What maths means at St Thomas…

Maths gives us the ability to reason. It allows us to see order in the world. It is a language that uses symbols to bring meaning to the universe – knowledge, study, learning.


Mathematics is not about numbers, equations, computations, or algorithms: it is about understanding.

-William Paul Thurston, Mathematician.


Maths at St Thomas...

Our aim when teaching mathematics is to ensure that the children are fully equipped with a variety of strategies and the ability to apply their learning to different situations, have the ability to think for themselves and develop confidence in using mathematical vocabulary.

Throughout the year the children work on their fluency with number concepts (such as place value, mental and written calculation strategies), shape, space, measurement and data handling. Problem solving and reasoning are also used to encourage children to bring together their different mathematical skills.

Links between maths and other areas of the curriculum, including topic areas, are made as often as possible to contextualise the maths that the children are learning – to make it as meaningful as possible. In order to promote these links further, maths is taught in mixed ability class based groups to allow for flexibility in teaching cross curricular sessions.

We follow a Mastery approach to the teaching of maths at St Thomas’. This means that all the children are taught the same concept together and those that grasp the concept quickly go on to deepen their understanding and application whilst additional support is given to those children who take a little longer to grasp the learning focus. Each maths concept is taught for fluency using as many varied approaches as possible to help embed the children’s conceptual understanding. This is then applied through reasoning and problem solving. It is important that the children are able to really understand the concepts behind the maths that they do and to be able to explain articulately what they are doing.

Our staff and children really enjoy this new approach – maths IS fun.

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At St. Thomas’s, we teach for mastery of mathematics, following the principles of the five big ideas in teaching for mastery.


Embedded in children’s mathematical learning, we aim to create deep and meaningful understanding of mathematical concepts that children are able to use and apply throughout all phases of their learning journey, both at St. Thomas’ and beyond.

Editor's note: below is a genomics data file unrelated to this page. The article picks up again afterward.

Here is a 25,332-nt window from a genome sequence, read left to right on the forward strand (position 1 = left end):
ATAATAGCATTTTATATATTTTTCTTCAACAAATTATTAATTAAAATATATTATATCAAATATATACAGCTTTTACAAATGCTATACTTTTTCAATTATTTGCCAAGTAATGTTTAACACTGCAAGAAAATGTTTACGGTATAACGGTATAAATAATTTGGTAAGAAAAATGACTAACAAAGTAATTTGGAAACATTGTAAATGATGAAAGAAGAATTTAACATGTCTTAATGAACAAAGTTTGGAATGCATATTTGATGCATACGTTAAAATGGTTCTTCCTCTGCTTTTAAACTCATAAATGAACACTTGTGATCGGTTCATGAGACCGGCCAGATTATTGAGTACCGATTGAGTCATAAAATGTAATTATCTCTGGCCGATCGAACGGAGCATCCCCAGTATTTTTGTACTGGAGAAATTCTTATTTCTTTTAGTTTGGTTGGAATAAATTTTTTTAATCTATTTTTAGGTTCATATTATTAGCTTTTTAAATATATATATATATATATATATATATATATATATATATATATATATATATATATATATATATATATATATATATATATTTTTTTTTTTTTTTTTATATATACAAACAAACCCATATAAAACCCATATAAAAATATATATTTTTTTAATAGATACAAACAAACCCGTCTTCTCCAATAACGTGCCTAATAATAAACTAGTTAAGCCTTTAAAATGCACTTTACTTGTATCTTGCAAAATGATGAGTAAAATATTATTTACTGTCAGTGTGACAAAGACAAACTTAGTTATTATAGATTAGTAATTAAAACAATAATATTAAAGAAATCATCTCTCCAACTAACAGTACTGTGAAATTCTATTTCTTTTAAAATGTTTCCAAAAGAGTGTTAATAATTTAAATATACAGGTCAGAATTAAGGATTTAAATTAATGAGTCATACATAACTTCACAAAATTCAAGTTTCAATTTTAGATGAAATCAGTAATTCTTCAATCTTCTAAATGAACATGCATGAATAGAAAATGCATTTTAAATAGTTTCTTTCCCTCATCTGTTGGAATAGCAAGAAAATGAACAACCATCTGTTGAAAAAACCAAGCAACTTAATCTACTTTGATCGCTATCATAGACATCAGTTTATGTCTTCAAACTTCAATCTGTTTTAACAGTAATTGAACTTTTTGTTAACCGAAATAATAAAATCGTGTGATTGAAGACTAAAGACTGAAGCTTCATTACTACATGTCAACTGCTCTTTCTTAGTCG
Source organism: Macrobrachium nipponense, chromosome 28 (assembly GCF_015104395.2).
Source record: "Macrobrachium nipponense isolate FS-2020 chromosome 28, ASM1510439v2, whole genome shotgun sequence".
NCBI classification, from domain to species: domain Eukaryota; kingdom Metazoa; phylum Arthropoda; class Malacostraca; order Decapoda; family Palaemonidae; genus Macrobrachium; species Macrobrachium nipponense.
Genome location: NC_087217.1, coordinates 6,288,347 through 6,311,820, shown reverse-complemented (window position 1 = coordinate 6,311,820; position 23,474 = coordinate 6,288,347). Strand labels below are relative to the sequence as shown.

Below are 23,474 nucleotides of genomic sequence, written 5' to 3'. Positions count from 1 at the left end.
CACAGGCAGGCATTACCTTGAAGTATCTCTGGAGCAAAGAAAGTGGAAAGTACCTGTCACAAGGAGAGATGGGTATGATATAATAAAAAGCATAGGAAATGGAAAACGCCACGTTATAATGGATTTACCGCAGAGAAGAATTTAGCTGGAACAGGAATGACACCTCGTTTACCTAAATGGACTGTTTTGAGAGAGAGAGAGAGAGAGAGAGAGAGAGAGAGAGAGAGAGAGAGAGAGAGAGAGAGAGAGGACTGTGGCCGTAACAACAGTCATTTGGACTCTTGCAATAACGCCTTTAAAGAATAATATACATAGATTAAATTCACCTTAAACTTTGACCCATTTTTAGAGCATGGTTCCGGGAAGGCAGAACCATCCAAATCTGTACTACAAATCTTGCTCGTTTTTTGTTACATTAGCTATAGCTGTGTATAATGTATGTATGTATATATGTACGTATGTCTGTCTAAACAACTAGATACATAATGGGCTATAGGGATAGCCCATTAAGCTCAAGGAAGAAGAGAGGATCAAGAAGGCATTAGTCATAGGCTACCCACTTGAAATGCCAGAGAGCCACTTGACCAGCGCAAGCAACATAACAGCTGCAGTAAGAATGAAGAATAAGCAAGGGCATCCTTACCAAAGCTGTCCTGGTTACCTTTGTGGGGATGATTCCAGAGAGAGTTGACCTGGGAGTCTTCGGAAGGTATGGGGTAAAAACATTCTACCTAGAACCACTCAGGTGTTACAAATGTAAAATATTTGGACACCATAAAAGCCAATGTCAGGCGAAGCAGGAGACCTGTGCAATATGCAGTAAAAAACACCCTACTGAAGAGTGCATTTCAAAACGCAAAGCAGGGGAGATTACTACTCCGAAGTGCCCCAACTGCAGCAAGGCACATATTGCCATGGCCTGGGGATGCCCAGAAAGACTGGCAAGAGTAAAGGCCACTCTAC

Utilising the Five Big Ideas in teaching for mastery, children are given opportunities to develop their fluency of a concept, reason mathematically using relevant language and apply their mathematical thinking to problem solving opportunities that challenge the thinking of all learners.


The teaching for mastery approach in mathematics encourages children to develop a deep, conceptual understanding of taught concepts through a carefully planned and sequenced series of lessons that journey through a concept, one small step at a time.


Each lesson will include elements of relevant mathematical representation and structure, fluency, variation and mathematical thinking. This cohesion enables our learners to go deeper in their understanding of the taught mathematical concept within the parameters of their Curriculum, rather than accelerating learning at a superficial level.


Teaching for mastery in mathematics ensures there is challenge for all learners. In every lesson at St. Thomas’ there are opportunities to Rediscover and Go Deeper offered to all learners. We encourage children to reflect on their learning each lesson: identifying their own successes and next steps.

Our marking policy encourages children to self-mark their learning in maths, allowing them to engage with their learning and for any misconceptions to be identified, discussed and dealt with almost immediately. The children at St. Thomas’ understand the value of mistake making in mathematics and view it as a learning opportunity.


High quality teaching for Mastery resources are used by teachers in the planning and development of their lessons including Power Maths and resources from the White Rose. There are weekly CPD opportunities for staff centred on teaching for mastery in mathematics lead by a Mastery Specialist Teacher.


At St. Thomas of Canterbury School, maths is a subject that is enjoyed by pupils and teachers alike. We encourage our S=P+A+C+E principles of positive attitudes, confidence, perseverance and effort in the learning of all mathematical learners and view our carefully designed curriculum in maths as building blocks of a child’s conceptual understanding.